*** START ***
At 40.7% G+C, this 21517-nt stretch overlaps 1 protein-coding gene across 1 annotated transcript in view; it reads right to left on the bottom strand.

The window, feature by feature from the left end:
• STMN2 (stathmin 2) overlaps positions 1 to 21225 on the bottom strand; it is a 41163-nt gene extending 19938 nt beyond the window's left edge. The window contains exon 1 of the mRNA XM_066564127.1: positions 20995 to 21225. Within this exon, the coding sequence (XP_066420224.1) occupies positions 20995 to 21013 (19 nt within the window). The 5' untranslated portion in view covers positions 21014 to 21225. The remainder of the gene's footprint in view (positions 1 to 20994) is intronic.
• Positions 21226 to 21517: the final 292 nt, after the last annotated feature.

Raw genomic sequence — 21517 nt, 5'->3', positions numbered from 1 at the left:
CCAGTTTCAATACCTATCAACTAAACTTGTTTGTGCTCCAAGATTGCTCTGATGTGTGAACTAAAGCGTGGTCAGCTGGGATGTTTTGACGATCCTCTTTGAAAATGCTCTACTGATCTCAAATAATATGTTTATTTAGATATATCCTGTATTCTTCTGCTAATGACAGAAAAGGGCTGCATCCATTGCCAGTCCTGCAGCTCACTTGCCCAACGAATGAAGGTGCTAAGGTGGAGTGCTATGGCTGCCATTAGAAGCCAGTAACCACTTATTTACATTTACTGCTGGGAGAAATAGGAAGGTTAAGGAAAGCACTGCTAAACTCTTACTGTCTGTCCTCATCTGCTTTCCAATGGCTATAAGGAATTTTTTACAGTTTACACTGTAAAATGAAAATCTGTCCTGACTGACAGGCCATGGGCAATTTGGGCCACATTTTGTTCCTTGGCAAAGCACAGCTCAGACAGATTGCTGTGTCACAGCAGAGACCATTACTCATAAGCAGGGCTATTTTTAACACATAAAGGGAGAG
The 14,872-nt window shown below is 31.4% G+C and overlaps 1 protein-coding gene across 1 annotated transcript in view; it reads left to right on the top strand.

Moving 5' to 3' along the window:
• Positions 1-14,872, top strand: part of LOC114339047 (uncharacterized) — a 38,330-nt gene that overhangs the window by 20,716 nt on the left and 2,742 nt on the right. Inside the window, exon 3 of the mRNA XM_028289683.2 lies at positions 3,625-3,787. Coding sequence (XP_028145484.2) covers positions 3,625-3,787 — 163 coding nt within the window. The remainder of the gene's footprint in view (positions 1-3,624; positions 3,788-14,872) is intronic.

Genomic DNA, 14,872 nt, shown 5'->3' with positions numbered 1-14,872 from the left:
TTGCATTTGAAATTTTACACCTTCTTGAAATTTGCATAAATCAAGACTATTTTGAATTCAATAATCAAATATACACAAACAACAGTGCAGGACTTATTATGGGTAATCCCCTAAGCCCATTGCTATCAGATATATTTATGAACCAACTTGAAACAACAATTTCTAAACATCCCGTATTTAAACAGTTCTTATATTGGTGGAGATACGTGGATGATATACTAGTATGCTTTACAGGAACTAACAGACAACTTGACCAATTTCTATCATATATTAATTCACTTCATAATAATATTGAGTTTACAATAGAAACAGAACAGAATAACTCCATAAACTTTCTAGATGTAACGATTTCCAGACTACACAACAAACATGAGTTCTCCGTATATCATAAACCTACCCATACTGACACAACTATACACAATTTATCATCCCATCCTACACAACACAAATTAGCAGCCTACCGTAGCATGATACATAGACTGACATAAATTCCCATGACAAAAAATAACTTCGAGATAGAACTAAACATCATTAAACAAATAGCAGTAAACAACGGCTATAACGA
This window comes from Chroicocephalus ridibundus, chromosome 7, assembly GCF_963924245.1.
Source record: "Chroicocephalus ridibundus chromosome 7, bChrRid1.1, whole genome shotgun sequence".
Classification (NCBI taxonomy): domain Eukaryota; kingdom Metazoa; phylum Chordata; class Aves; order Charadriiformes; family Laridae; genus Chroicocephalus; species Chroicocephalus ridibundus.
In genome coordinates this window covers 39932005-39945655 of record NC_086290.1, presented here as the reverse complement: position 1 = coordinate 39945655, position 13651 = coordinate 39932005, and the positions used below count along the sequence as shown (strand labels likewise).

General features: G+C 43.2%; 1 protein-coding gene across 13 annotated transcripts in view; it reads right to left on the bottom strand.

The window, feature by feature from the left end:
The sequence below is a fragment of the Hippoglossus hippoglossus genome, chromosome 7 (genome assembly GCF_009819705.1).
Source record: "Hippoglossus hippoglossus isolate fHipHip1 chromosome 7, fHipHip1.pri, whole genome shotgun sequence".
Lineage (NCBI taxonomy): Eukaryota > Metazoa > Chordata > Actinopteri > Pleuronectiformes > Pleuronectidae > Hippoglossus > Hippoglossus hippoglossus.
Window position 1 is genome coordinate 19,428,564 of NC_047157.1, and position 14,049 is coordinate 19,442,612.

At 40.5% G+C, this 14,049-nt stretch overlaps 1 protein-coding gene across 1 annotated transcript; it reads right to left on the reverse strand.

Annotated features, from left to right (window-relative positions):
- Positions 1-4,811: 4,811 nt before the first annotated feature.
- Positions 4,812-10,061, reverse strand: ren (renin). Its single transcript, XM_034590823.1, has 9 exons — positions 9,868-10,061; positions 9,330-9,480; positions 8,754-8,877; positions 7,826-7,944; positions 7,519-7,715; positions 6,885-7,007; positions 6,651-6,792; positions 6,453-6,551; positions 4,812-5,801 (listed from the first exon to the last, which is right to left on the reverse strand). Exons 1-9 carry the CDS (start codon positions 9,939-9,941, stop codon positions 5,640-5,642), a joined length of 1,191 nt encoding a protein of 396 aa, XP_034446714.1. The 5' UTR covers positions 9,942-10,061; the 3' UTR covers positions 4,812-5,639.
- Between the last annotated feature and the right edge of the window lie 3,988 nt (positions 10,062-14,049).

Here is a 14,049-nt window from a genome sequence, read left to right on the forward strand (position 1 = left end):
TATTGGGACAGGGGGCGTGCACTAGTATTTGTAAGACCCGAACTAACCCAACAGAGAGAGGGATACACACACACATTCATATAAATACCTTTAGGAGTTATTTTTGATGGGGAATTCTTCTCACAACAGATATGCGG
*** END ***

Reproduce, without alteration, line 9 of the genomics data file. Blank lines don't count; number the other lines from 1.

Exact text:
• Positions 1-14,872, top strand: part of LOC114339047 (uncharacterized) — a 38,330-nt gene that overhangs the window by 20,716 nt on the left and 2,742 nt on the right. Inside the window, exon 3 of the mRNA XM_028289683.2 lies at positions 3,625-3,787. Coding sequence (XP_028145484.2) covers positions 3,625-3,787 — 163 coding nt within the window. The remainder of the gene's footprint in view (positions 1-3,624; positions 3,788-14,872) is intronic.